Doubts raised on use of new process in West Midlands
On 18 December 2017 the BBC reported ‘Water cremation’ plans on hold over environmental fearsfollowing an earlier refusal* by Severn Trent Water to grant a trade effluent permit to Sandwell Council who wished to operate an alkaline hydrolysis plant (“resomation”) for the disposal of human remains. Readers will recall last week’s post on the Law Commission’s 13th Programme of Law Reform on the 14 projects that the it will look at over the next three years. One of these was “A Modern Framework for Disposing of the Dead” Continue reading →
And the party conference season grinds on – but in real life (and amongst the episcopi vagantes) …
Sky News reported that, during the course of a hearing last week in the Court of Protection about the treatment of an elderly man who is in a minimally conscious state, Francis J said this:
“It should be compulsory that we all have to make living wills because these cases would be resolved much more easily. We all ought to be encouraged to tackle these issues. If there was some sort of campaign to educate people about these sort of things I think people would actually do something about it.” Continue reading →
How will new position statements impact on development of cemeteries?
On 14 March, the Environment Agency (EA) issued a new tranche of position statements on groundwater protection. That relating to cemeteries is of particular importance in view of the current shortage of burial space and the need for future development, either by the extension of existing cemeteries or the creation of new ones, including grave plot reuse and ‘lift and deepen’ methods. This post outlines the underlying provisions, discusses their application, and examines some of the apparent inconsistencies. Continue reading →
Initial £3.8M HLF funding for 5-year “Bats in Churches” partnership project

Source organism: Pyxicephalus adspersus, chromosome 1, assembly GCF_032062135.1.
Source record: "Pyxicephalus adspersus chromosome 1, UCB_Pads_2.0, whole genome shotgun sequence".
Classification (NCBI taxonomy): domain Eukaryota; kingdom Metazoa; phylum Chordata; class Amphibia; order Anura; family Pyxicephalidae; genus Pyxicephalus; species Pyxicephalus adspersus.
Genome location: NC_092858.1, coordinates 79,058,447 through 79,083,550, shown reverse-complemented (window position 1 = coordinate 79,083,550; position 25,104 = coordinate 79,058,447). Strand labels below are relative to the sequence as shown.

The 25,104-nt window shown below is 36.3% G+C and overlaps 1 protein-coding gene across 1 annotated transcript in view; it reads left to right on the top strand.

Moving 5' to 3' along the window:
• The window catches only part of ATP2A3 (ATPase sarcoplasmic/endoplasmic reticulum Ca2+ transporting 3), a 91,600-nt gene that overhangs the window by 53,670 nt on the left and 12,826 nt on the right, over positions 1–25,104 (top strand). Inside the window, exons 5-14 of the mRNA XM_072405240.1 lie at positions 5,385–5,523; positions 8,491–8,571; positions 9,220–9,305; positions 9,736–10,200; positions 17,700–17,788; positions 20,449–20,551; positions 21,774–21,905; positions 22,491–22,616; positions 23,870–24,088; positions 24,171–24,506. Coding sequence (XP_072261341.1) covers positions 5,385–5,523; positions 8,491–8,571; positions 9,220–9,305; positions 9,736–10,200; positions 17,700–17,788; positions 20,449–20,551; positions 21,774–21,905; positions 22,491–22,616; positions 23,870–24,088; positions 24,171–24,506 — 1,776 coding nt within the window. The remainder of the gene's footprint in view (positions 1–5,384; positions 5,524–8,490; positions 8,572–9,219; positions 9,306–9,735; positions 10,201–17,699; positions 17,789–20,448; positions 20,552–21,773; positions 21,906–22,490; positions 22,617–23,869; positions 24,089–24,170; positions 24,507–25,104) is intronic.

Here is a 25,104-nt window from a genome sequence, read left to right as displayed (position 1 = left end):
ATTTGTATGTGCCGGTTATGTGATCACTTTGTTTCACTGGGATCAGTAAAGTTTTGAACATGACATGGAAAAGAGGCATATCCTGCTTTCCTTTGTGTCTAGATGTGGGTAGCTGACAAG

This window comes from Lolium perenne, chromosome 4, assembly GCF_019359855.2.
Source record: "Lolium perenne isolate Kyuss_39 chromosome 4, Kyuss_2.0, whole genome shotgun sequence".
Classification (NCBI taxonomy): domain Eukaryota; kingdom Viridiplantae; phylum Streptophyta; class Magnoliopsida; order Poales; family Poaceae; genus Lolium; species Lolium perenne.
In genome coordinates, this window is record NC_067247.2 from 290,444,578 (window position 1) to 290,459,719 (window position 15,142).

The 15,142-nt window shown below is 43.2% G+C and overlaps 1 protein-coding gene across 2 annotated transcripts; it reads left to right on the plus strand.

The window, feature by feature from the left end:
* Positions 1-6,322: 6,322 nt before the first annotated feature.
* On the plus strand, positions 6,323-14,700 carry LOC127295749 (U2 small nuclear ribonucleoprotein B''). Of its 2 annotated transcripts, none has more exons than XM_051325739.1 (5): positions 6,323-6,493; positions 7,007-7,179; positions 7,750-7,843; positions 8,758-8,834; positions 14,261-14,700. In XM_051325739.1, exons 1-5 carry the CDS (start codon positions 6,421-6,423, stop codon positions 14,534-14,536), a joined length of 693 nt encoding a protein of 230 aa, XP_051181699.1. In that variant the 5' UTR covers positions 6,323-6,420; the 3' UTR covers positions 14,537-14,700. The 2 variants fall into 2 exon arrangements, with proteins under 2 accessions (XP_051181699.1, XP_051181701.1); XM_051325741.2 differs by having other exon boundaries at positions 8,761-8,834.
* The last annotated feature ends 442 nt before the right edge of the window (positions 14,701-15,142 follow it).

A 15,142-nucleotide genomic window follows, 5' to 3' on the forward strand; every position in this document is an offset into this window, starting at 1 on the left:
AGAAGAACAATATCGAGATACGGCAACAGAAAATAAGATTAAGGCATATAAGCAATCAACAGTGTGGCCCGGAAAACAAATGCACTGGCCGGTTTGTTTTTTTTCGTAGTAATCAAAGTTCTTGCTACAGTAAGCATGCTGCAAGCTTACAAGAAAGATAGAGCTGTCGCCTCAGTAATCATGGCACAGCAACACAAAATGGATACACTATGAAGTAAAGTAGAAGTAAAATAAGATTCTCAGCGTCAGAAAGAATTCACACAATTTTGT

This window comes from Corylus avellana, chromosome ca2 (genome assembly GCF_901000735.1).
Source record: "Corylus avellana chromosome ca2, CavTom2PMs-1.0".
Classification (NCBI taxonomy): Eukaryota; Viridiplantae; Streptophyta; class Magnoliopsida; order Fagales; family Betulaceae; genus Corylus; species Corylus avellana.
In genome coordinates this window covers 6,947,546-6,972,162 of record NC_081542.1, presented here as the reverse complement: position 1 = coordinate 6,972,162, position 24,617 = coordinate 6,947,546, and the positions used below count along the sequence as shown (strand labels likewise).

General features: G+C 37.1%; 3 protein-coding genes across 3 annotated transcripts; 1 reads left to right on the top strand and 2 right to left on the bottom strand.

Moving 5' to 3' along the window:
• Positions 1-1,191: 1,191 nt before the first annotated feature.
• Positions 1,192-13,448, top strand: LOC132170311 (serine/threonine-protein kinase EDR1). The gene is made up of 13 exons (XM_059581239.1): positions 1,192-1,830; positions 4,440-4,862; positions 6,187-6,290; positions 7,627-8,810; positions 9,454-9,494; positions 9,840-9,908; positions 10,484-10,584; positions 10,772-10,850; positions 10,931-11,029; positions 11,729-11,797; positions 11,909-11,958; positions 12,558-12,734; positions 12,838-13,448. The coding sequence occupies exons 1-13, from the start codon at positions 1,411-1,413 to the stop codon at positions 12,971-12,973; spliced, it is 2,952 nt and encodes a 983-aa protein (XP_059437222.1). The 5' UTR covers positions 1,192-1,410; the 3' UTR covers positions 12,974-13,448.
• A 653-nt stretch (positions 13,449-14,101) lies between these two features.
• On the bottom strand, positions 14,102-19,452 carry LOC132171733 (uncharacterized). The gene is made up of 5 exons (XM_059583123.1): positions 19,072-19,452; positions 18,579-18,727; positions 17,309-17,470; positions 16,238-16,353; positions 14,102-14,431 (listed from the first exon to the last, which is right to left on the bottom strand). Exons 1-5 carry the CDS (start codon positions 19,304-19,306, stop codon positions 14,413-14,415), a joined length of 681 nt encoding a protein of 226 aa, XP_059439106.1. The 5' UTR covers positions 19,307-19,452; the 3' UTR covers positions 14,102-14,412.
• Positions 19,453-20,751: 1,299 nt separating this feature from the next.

On 8 February, Natural England announced that The Heritage Lottery Fund (HLF) had approved the development stage and initial funding of £3.8million for the 5-year “Bats in Churches” partnership project, bringing together wildlife and heritage conservation and church organisations to save bats and protect churches. In June 2013 we wrote:
“The presence of bats in churches presents significant practical and financial problems, which are exacerbated by the protection given by the Habitats Directive. This is a long-standing issue, yet one which has been difficult to progress”. Continue reading →
The recent Briefing Paper on Shale Gas andFracking (“the briefing”) was commissioned by the CofE’s Mission and Public Affairs Council (MPA) and Environment Working Group “to help understanda ‘live’, and contentious, issue about which there are many strong feelings on different sides, both in the church and in the wider community“.
Welcomed by United Kingdom Onshore Oil and Gas (UKOOG), the trade body representing the onshore oil and gas industry in the UK, the initial media perceptions were that the Church of England was tentatively backing fracking – a stance which is at odds with Christian Aid, Operation Noah, other “Christian environmentalists”, the Green Party, and some within the local groupspotentially affected. Continue reading →